Lewis’s views on gender and class relations certainly were not unique for his era, even though they were packaged and popularized as “merely” Christian more successfully than most. And yet those views changed as he grew older, and those changes are visible not only in his letters but in his later and much less-read works. In the 1950s, Lewis ruefully acknowledged what he called his “expository demon”—that is, his tendency to make characters in his earlier adult fiction sound like C. S. Lewis delivering a sermon—and he hoped that writing children’s stories would discipline him against this temptation (Lewis 1975, 22–34). In Till We Have Faces (1956), the expository demon is likewise subdued. Even more, “the misogyny of some of Lewis’s earlier works seems to be reversed in this novel told from a woman’s perspective” (Hannay 216). Its story is a recasting of the classical myth of Cupid and Psyche which, in Lewis’s adaptation, focuses on the strong woman ruler of a small nation. She is a person struggling against idolatry and toward belief in a way that parallels Lewis’s own faith journey and the resentment it inspired in some of his colleagues and family members.
This period also coincided with Lewis’s work on The Discarded Image (1964), an introduction to medieval and Renaissance literature. It is an engaging, detailed portrait of the medieval worldview and one that clearly illustrates its hierarchical cosmology, but with one significant difference. In a volume where one would expect Lewis, given his earlier writings, to include an exposition of gender hierarchy in the Aristotelian ladder of nature and its descendent, the medieval “great chain of being,” there is not a word on this topic. Indeed, his only explicit mention of gender relations was a leveling one, when he challenged the modern illusion that medieval persons of both sexes led static lives. On the contrary, Lewis wrote, “Kings, armies, prelates, diplomats, merchants and wandering scholars were continually on the move. Thanks to the popularity of pilgrimages, even women, and women of the middle class, went far afield; witness the Wife of Bath [in Chaucer’s Canterbury Tales] and Margery Kempe” (Lewis 1964, 143). Kempe was a fifteenth-century religious mystic who was also married and the mother of fourteen children.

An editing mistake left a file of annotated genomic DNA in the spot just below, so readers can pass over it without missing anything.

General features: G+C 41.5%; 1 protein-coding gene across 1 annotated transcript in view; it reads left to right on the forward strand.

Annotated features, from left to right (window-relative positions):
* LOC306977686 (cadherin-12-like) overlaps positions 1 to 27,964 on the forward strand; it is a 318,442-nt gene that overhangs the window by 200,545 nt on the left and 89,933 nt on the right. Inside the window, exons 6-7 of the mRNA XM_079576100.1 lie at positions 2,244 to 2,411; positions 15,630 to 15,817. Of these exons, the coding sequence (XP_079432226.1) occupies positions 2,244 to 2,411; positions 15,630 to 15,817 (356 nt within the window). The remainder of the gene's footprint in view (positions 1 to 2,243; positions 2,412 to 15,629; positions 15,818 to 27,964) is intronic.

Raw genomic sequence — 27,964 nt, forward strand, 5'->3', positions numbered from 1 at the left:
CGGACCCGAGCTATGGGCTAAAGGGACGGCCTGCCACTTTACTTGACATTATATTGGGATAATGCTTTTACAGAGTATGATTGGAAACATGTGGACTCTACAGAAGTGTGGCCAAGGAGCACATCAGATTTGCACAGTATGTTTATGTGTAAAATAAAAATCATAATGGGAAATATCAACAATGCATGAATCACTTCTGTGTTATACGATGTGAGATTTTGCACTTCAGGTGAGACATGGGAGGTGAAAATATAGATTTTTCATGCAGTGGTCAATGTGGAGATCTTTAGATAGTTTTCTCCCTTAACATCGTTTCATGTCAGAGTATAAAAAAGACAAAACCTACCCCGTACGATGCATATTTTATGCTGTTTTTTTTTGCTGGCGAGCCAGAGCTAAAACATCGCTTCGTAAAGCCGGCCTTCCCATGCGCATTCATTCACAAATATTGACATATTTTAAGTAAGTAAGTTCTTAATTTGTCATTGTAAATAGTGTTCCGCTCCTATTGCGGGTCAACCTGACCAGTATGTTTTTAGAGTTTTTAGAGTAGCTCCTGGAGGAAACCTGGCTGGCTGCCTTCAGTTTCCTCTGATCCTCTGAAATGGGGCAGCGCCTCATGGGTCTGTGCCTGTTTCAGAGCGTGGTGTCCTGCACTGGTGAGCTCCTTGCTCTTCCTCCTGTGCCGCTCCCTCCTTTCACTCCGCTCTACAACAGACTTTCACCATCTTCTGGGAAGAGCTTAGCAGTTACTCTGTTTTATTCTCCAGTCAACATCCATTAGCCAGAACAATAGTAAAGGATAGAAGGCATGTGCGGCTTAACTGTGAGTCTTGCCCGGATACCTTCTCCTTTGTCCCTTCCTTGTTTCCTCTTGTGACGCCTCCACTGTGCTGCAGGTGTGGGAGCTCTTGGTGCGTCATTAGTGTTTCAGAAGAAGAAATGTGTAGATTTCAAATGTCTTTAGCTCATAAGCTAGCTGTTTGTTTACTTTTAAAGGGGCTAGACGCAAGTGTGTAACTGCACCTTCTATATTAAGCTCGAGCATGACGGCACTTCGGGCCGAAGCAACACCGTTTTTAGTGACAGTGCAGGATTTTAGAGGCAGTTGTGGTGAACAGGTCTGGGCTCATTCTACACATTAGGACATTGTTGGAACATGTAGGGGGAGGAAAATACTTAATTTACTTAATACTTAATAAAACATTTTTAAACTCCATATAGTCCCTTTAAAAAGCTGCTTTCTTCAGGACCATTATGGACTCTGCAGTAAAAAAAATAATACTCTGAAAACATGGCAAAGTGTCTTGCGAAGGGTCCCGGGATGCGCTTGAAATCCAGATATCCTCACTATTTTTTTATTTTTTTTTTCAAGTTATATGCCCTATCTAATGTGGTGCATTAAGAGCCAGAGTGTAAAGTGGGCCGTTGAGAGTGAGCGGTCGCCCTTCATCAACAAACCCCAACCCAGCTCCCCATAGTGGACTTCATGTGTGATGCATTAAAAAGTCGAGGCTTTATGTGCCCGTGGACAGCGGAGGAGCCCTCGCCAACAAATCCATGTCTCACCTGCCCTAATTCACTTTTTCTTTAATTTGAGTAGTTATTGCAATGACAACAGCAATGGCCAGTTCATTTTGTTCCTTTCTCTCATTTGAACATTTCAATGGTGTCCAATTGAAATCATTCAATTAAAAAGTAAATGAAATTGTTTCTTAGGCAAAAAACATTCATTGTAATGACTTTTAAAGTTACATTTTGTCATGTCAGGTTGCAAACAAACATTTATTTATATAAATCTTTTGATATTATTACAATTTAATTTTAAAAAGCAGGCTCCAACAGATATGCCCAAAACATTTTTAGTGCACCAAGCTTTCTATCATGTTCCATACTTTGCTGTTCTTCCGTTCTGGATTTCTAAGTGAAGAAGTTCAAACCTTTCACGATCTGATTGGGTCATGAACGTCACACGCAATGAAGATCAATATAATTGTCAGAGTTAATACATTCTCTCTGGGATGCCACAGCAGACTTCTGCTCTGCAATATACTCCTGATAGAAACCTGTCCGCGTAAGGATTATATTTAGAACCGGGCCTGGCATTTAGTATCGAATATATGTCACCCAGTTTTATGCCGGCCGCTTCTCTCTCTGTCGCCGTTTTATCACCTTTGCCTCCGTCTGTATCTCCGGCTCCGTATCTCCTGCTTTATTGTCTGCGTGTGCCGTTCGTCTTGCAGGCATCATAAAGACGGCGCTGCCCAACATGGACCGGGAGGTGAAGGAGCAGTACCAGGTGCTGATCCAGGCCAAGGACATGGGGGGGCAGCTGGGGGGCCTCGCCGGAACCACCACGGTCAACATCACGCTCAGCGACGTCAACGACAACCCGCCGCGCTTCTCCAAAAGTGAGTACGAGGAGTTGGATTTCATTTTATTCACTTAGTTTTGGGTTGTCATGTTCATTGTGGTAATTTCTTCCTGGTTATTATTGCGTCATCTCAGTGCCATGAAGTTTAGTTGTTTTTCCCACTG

Most telling is his reflection on his wife’s death, A Grief Observed (1961). It was written when Joy Davidman—an award-winning American poet and writer—died of cancer in 1960 after just four years of marriage to Lewis. The start of Lewis’s friendship with Davidman (in the early days of which he once referred to her as “our queer, Jewish, ex-Communist American convert…” In Lewis 2007, 450) coincided with his 1954 move from Oxford to a professorial chair at Cambridge. This move coincided with his first serious bout of writer’s block. It was due largely to Joy Davidman’s help and inspiration that he eventually wrote Till We Have Faces, which he then dedicated to her. Lewis’s biographer and former student, George Sayer, who knew them both well, noted that “[h]er part in the book, and there is so much that she can almost be called its joint author, put him very much in her debt. She stimulated and helped him to such an extent that he began to feel that he could hardly write without her” (Sayer 220).
“There is,” Lewis wrote in A Grief Observed, “hidden or flaunted, a sword between the sexes till an entire marriage reconciles them” (Lewis 1961, 40). In a pointed rejection of his earlier insistence that gender, as a spiritual ideal, is a more fundamental reality than sex, Lewis concluded: